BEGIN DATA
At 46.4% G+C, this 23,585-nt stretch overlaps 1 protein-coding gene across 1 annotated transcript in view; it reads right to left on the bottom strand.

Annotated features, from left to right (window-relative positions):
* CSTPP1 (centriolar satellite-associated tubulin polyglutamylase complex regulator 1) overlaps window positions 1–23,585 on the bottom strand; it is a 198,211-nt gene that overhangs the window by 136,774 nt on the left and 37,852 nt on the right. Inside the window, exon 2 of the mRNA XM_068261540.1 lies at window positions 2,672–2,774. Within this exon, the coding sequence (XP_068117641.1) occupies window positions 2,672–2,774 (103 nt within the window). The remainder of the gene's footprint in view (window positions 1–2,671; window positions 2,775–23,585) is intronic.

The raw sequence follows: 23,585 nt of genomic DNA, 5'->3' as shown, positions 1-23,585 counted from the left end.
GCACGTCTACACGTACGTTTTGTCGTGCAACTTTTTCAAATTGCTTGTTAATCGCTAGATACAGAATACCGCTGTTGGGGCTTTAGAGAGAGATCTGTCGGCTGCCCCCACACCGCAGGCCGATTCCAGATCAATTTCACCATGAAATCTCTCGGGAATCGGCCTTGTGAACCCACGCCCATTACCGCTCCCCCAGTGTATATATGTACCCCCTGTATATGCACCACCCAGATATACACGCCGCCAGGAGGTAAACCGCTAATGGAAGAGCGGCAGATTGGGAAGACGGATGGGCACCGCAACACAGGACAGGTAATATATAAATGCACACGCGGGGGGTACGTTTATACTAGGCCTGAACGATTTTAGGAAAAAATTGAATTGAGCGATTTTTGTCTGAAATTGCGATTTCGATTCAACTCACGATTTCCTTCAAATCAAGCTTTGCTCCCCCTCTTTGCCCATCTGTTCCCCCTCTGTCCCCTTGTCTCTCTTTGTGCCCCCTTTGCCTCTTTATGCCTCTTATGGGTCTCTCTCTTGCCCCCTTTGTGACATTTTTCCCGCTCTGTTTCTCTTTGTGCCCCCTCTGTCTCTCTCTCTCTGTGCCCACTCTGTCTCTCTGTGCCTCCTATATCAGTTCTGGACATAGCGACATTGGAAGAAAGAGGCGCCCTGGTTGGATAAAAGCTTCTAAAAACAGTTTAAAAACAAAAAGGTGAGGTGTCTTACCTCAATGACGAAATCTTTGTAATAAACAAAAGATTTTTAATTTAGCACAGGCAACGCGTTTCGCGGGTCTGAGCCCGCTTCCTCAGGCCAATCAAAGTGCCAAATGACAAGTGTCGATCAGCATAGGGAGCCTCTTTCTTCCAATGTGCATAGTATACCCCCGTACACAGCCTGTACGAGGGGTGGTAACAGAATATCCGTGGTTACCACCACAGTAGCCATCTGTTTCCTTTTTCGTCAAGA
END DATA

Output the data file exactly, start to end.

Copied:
At 46.4% G+C, this 23,585-nt stretch overlaps 1 protein-coding gene across 1 annotated transcript in view; it reads right to left on the bottom strand.

Annotated features, from left to right (window-relative positions):
* CSTPP1 (centriolar satellite-associated tubulin polyglutamylase complex regulator 1) overlaps window positions 1–23,585 on the bottom strand; it is a 198,211-nt gene that overhangs the window by 136,774 nt on the left and 37,852 nt on the right. Inside the window, exon 2 of the mRNA XM_068261540.1 lies at window positions 2,672–2,774. Within this exon, the coding sequence (XP_068117641.1) occupies window positions 2,672–2,774 (103 nt within the window). The remainder of the gene's footprint in view (window positions 1–2,671; window positions 2,775–23,585) is intronic.

The raw sequence follows: 23,585 nt of genomic DNA, 5'->3' as shown, positions 1-23,585 counted from the left end.
GCACGTCTACACGTACGTTTTGTCGTGCAACTTTTTCAAATTGCTTGTTAATCGCTAGATACAGAATACCGCTGTTGGGGCTTTAGAGAGAGATCTGTCGGCTGCCCCCACACCGCAGGCCGATTCCAGATCAATTTCACCATGAAATCTCTCGGGAATCGGCCTTGTGAACCCACGCCCATTACCGCTCCCCCAGTGTATATATGTACCCCCTGTATATGCACCACCCAGATATACACGCCGCCAGGAGGTAAACCGCTAATGGAAGAGCGGCAGATTGGGAAGACGGATGGGCACCGCAACACAGGACAGGTAATATATAAATGCACACGCGGGGGGTACGTTTATACTAGGCCTGAACGATTTTAGGAAAAAATTGAATTGAGCGATTTTTGTCTGAAATTGCGATTTCGATTCAACTCACGATTTCCTTCAAATCAAGCTTTGCTCCCCCTCTTTGCCCATCTGTTCCCCCTCTGTCCCCTTGTCTCTCTTTGTGCCCCCTTTGCCTCTTTATGCCTCTTATGGGTCTCTCTCTTGCCCCCTTTGTGACATTTTTCCCGCTCTGTTTCTCTTTGTGCCCCCTCTGTCTCTCTCTCTCTGTGCCCACTCTGTCTCTCTGTGCCTCCTATATCAGTTCTGGACATAGCGACATTGGAAGAAAGAGGCGCCCTGGTTGGATAAAAGCTTCTAAAAACAGTTTAAAAACAAAAAGGTGAGGTGTCTTACCTCAATGACGAAATCTTTGTAATAAACAAAAGATTTTTAATTTAGCACAGGCAACGCGTTTCGCGGGTCTGAGCCCGCTTCCTCAGGCCAATCAAAGTGCCAAATGACAAGTGTCGATCAGCATAGGGAGCCTCTTTCTTCCAATGTGCATAGTATACCCCCGTACACAGCCTGTACGAGGGGTGGTAACAGAATATCCGTGGTTACCACCACAGTAGCCATCTGTTTCCTTTTTCGTCAAGA